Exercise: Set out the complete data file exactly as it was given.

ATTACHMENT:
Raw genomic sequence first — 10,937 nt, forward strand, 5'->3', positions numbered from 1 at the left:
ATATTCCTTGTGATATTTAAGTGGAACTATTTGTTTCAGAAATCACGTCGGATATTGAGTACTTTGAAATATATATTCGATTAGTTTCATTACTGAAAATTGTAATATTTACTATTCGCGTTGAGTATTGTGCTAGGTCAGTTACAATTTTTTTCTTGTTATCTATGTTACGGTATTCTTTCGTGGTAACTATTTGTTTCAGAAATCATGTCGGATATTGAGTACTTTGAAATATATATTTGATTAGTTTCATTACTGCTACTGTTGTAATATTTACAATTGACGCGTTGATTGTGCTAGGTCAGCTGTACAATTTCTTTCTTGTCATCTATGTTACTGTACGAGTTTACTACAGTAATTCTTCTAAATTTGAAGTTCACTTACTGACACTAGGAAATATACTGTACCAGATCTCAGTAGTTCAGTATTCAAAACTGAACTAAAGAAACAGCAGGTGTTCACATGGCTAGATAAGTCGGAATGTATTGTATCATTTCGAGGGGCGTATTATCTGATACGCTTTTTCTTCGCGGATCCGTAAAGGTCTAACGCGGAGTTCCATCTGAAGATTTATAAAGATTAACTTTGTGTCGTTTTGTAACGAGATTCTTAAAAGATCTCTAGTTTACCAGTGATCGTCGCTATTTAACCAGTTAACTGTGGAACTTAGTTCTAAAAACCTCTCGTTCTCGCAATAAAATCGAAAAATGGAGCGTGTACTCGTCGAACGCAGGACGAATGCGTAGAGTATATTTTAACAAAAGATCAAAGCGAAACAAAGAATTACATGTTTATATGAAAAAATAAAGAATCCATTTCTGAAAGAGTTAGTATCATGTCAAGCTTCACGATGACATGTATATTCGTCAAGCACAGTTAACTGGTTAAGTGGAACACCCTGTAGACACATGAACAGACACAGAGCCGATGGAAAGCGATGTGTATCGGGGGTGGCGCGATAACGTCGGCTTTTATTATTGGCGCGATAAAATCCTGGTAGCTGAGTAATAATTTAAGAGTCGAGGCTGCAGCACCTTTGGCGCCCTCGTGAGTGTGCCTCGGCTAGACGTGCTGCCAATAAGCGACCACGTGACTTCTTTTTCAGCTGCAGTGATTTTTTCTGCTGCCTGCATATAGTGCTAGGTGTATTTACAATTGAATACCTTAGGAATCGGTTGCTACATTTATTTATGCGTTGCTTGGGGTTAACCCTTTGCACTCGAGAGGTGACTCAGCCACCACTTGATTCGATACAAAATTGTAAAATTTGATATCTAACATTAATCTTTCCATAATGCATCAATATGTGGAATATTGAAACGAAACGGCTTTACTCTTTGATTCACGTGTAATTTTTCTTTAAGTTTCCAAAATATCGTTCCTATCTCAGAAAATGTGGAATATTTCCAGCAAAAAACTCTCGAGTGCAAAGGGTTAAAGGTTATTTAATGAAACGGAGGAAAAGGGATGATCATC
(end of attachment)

Raw genomic sequence first — 10,937 nt, forward strand, 5'->3', positions numbered from 1 at the left:
ATATTCCTTGTGATATTTAAGTGGAACTATTTGTTTCAGAAATCACGTCGGATATTGAGTACTTTGAAATATATATTCGATTAGTTTCATTACTGAAAATTGTAATATTTACTATTCGCGTTGAGTATTGTGCTAGGTCAGTTACAATTTTTTTCTTGTTATCTATGTTACGGTATTCTTTCGTGGTAACTATTTGTTTCAGAAATCATGTCGGATATTGAGTACTTTGAAATATATATTTGATTAGTTTCATTACTGCTACTGTTGTAATATTTACAATTGACGCGTTGATTGTGCTAGGTCAGCTGTACAATTTCTTTCTTGTCATCTATGTTACTGTACGAGTTTACTACAGTAATTCTTCTAAATTTGAAGTTCACTTACTGACACTAGGAAATATACTGTACCAGATCTCAGTAGTTCAGTATTCAAAACTGAACTAAAGAAACAGCAGGTGTTCACATGGCTAGATAAGTCGGAATGTATTGTATCATTTCGAGGGGCGTATTATCTGATACGCTTTTTCTTCGCGGATCCGTAAAGGTCTAACGCGGAGTTCCATCTGAAGATTTATAAAGATTAACTTTGTGTCGTTTTGTAACGAGATTCTTAAAAGATCTCTAGTTTACCAGTGATCGTCGCTATTTAACCAGTTAACTGTGGAACTTAGTTCTAAAAACCTCTCGTTCTCGCAATAAAATCGAAAAATGGAGCGTGTACTCGTCGAACGCAGGACGAATGCGTAGAGTATATTTTAACAAAAGATCAAAGCGAAACAAAGAATTACATGTTTATATGAAAAAATAAAGAATCCATTTCTGAAAGAGTTAGTATCATGTCAAGCTTCACGATGACATGTATATTCGTCAAGCACAGTTAACTGGTTAAGTGGAACACCCTGTAGACACATGAACAGACACAGAGCCGATGGAAAGCGATGTGTATCGGGGGTGGCGCGATAACGTCGGCTTTTATTATTGGCGCGATAAAATCCTGGTAGCTGAGTAATAATTTAAGAGTCGAGGCTGCAGCACCTTTGGCGCCCTCGTGAGTGTGCCTCGGCTAGACGTGCTGCCAATAAGCGACCACGTGACTTCTTTTTCAGCTGCAGTGATTTTTTCTGCTGCCTGCATATAGTGCTAGGTGTATTTACAATTGAATACCTTAGGAATCGGTTGCTACATTTATTTATGCGTTGCTTGGGGTTAACCCTTTGCACTCGAGAGGTGACTCAGCCACCACTTGATTCGATACAAAATTGTAAAATTTGATATCTAACATTAATCTTTCCATAATGCATCAATATGTGGAATATTGAAACGAAACGGCTTTACTCTTTGATTCACGTGTAATTTTTCTTTAAGTTTCCAAAATATCGTTCCTATCTCAGAAAATGTGGAATATTTCCAGCAAAAAACTCTCGAGTGCAAAGGGTTAAAGGTTATTTAATGAAACGGAGGAAAAGGGATGATCATC